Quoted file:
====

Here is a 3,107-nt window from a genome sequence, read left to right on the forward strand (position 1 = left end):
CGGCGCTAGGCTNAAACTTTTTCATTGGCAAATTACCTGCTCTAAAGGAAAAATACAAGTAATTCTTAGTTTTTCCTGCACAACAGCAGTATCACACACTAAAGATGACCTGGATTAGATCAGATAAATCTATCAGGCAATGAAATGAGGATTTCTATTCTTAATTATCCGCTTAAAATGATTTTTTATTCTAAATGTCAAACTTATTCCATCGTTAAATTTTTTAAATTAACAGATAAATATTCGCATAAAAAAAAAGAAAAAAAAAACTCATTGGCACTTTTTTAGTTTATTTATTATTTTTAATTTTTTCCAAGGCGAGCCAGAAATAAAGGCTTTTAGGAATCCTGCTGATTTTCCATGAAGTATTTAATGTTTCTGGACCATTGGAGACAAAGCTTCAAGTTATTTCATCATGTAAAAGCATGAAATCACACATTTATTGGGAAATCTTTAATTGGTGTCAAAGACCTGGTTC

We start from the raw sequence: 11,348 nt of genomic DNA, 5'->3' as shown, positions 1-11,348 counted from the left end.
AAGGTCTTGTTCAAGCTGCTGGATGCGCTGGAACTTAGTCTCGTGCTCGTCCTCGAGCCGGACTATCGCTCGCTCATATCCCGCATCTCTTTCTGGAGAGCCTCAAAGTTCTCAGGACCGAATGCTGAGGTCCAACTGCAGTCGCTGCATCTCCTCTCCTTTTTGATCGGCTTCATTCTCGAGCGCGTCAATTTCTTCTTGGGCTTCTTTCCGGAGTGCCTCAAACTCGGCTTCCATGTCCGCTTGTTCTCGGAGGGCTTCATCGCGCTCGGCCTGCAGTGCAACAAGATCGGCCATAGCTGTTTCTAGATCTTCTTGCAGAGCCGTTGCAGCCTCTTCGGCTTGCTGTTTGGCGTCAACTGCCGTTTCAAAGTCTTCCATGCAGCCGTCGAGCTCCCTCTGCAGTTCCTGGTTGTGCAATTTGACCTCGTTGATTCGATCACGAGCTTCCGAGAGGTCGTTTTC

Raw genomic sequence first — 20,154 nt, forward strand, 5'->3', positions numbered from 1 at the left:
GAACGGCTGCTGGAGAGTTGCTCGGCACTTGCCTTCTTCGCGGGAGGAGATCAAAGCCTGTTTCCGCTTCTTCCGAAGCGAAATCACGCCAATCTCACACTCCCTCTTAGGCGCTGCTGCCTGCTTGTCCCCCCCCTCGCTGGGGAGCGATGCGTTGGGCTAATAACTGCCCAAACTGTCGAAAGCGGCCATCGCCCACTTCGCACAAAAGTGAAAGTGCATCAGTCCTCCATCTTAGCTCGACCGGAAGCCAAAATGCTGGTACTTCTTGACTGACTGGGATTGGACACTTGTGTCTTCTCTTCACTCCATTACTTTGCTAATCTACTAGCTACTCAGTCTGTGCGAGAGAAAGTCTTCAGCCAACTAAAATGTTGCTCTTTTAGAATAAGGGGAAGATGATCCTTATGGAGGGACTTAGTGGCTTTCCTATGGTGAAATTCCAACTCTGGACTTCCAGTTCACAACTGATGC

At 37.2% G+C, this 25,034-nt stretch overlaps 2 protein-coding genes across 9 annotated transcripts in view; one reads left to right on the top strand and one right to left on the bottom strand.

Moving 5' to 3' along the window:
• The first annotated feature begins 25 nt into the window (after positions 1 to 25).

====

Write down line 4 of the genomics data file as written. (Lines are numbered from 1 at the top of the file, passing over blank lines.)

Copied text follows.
AAGGTCTTGTTCAAGCTGCTGGATGCGCTGGAACTTAGTCTCGTGCTCGTCCTCGAGCCGGACTATCGCTCGCTCATATCCCGCATCTCTTTCTGGAGAGCCTCAAAGTTCTCAGGACCGAATGCTGAGGTCCAACTGCAGTCGCTGCATCTCCTCTCCTTTTTGATCGGCTTCATTCTCGAGCGCGTCAATTTCTTCTTGGGCTTCTTTCCGGAGTGCCTCAAACTCGGCTTCCATGTCCGCTTGTTCTCGGAGGGCTTCATCGCGCTCGGCCTGCAGTGCAACAAGATCGGCCATAGCTGTTTCTAGATCTTCTTGCAGAGCCGTTGCAGCCTCTTCGGCTTGCTGTTTGGCGTCAACTGCCGTTTCAAAGTCTTCCATGCAGCCGTCGAGCTCCCTCTGCAGTTCCTGGTTGTGCAATTTGACCTCGTTGATTCGATCACGAGCTTCCGAGAGGTCGTTTTC